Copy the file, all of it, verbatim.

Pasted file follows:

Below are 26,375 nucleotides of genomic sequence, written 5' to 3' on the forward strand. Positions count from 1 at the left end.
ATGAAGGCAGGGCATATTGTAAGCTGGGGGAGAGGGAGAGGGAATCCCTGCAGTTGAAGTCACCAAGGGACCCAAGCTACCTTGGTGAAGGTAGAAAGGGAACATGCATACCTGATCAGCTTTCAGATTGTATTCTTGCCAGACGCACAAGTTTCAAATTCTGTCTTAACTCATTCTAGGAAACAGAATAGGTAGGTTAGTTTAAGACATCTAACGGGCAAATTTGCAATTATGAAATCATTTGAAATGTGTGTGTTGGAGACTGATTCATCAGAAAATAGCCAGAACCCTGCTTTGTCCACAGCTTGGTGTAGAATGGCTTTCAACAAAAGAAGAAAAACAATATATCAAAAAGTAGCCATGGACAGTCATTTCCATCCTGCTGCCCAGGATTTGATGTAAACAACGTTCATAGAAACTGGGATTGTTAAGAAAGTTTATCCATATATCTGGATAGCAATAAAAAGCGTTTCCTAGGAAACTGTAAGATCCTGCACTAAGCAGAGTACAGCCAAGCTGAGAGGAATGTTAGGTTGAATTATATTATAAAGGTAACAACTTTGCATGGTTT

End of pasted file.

Below are 26,375 nucleotides of genomic sequence, written 5' to 3' on the forward strand. Positions count from 1 at the left end.
ATGAAGGCAGGGCATATTGTAAGCTGGGGGAGAGGGAGAGGGAATCCCTGCAGTTGAAGTCACCAAGGGACCCAAGCTACCTTGGTGAAGGTAGAAAGGGAACATGCATACCTGATCAGCTTTCAGATTGTATTCTTGCCAGACGCACAAGTTTCAAATTCTGTCTTAACTCATTCTAGGAAACAGAATAGGTAGGTTAGTTTAAGACATCTAACGGGCAAATTTGCAATTATGAAATCATTTGAAATGTGTGTGTTGGAGACTGATTCATCAGAAAATAGCCAGAACCCTGCTTTGTCCACAGCTTGGTGTAGAATGGCTTTCAACAAAAGAAGAAAAACAATATATCAAAAAGTAGCCATGGACAGTCATTTCCATCCTGCTGCCCAGGATTTGATGTAAACAACGTTCATAGAAACTGGGATTGTTAAGAAAGTTTATCCATATATCTGGATAGCAATAAAAAGCGTTTCCTAGGAAACTGTAAGATCCTGCACTAAGCAGAGTACAGCCAAGCTGAGAGGAATGTTAGGTTGAATTATATTATAAAGGTAACAACTTTGCATGGTTT